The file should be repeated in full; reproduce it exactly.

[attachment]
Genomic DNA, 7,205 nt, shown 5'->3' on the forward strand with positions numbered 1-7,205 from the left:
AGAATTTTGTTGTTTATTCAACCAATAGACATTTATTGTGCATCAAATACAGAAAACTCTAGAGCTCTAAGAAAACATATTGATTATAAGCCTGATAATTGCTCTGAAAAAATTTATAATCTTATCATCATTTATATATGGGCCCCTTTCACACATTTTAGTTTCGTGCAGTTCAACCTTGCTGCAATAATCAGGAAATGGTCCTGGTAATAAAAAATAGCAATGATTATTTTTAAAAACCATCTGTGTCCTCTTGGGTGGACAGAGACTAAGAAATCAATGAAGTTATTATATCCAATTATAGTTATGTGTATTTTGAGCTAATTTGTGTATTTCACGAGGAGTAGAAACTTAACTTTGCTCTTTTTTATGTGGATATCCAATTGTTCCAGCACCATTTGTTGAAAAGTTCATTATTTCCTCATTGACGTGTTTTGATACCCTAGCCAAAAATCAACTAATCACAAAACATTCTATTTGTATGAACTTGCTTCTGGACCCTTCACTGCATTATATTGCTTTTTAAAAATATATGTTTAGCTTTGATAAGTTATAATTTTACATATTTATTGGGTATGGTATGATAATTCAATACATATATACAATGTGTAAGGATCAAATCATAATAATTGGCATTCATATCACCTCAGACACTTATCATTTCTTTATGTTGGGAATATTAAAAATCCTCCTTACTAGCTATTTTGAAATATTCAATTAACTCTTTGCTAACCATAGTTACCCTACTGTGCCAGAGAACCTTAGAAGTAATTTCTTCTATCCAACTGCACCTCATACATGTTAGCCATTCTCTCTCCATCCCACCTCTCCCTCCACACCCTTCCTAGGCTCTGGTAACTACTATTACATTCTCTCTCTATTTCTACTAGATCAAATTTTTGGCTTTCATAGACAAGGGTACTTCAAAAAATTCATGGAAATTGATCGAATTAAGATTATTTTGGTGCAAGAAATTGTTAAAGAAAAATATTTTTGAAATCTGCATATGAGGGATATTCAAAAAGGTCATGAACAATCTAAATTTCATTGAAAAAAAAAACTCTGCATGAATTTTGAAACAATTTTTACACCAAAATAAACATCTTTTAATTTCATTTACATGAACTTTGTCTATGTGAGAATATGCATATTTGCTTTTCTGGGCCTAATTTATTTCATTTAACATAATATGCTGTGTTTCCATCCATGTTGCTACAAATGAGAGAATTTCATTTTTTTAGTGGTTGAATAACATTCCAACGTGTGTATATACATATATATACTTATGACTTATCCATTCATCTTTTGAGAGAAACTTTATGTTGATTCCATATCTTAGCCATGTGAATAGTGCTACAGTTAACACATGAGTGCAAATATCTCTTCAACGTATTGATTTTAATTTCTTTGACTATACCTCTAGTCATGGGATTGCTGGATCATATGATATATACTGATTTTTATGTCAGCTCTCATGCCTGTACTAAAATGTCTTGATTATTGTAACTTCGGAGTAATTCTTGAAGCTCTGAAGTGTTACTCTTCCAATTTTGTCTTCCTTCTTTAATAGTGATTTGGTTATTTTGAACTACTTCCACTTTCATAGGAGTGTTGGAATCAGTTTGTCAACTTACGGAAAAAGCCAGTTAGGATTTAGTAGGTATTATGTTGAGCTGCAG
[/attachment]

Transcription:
Genomic DNA, 7,205 nt, shown 5'->3' on the forward strand with positions numbered 1-7,205 from the left:
AGAATTTTGTTGTTTATTCAACCAATAGACATTTATTGTGCATCAAATACAGAAAACTCTAGAGCTCTAAGAAAACATATTGATTATAAGCCTGATAATTGCTCTGAAAAAATTTATAATCTTATCATCATTTATATATGGGCCCCTTTCACACATTTTAGTTTCGTGCAGTTCAACCTTGCTGCAATAATCAGGAAATGGTCCTGGTAATAAAAAATAGCAATGATTATTTTTAAAAACCATCTGTGTCCTCTTGGGTGGACAGAGACTAAGAAATCAATGAAGTTATTATATCCAATTATAGTTATGTGTATTTTGAGCTAATTTGTGTATTTCACGAGGAGTAGAAACTTAACTTTGCTCTTTTTTATGTGGATATCCAATTGTTCCAGCACCATTTGTTGAAAAGTTCATTATTTCCTCATTGACGTGTTTTGATACCCTAGCCAAAAATCAACTAATCACAAAACATTCTATTTGTATGAACTTGCTTCTGGACCCTTCACTGCATTATATTGCTTTTTAAAAATATATGTTTAGCTTTGATAAGTTATAATTTTACATATTTATTGGGTATGGTATGATAATTCAATACATATATACAATGTGTAAGGATCAAATCATAATAATTGGCATTCATATCACCTCAGACACTTATCATTTCTTTATGTTGGGAATATTAAAAATCCTCCTTACTAGCTATTTTGAAATATTCAATTAACTCTTTGCTAACCATAGTTACCCTACTGTGCCAGAGAACCTTAGAAGTAATTTCTTCTATCCAACTGCACCTCATACATGTTAGCCATTCTCTCTCCATCCCACCTCTCCCTCCACACCCTTCCTAGGCTCTGGTAACTACTATTACATTCTCTCTCTATTTCTACTAGATCAAATTTTTGGCTTTCATAGACAAGGGTACTTCAAAAAATTCATGGAAATTGATCGAATTAAGATTATTTTGGTGCAAGAAATTGTTAAAGAAAAATATTTTTGAAATCTGCATATGAGGGATATTCAAAAAGGTCATGAACAATCTAAATTTCATTGAAAAAAAAAACTCTGCATGAATTTTGAAACAATTTTTACACCAAAATAAACATCTTTTAATTTCATTTACATGAACTTTGTCTATGTGAGAATATGCATATTTGCTTTTCTGGGCCTAATTTATTTCATTTAACATAATATGCTGTGTTTCCATCCATGTTGCTACAAATGAGAGAATTTCATTTTTTTAGTGGTTGAATAACATTCCAACGTGTGTATATACATATATATACTTATGACTTATCCATTCATCTTTTGAGAGAAACTTTATGTTGATTCCATATCTTAGCCATGTGAATAGTGCTACAGTTAACACATGAGTGCAAATATCTCTTCAACGTATTGATTTTAATTTCTTTGACTATACCTCTAGTCATGGGATTGCTGGATCATATGATATATACTGATTTTTATGTCAGCTCTCATGCCTGTACTAAAATGTCTTGATTATTGTAACTTCGGAGTAATTCTTGAAGCTCTGAAGTGTTACTCTTCCAATTTTGTCTTCCTTCTTTAATAGTGATTTGGTTATTTTGAACTACTTCCACTTTCATAGGAGTGTTGGAATCAGTTTGTCAACTTACGGAAAAAGCCAGTTAGGATTTAGTAGGTATTATGTTGAGCTGCAG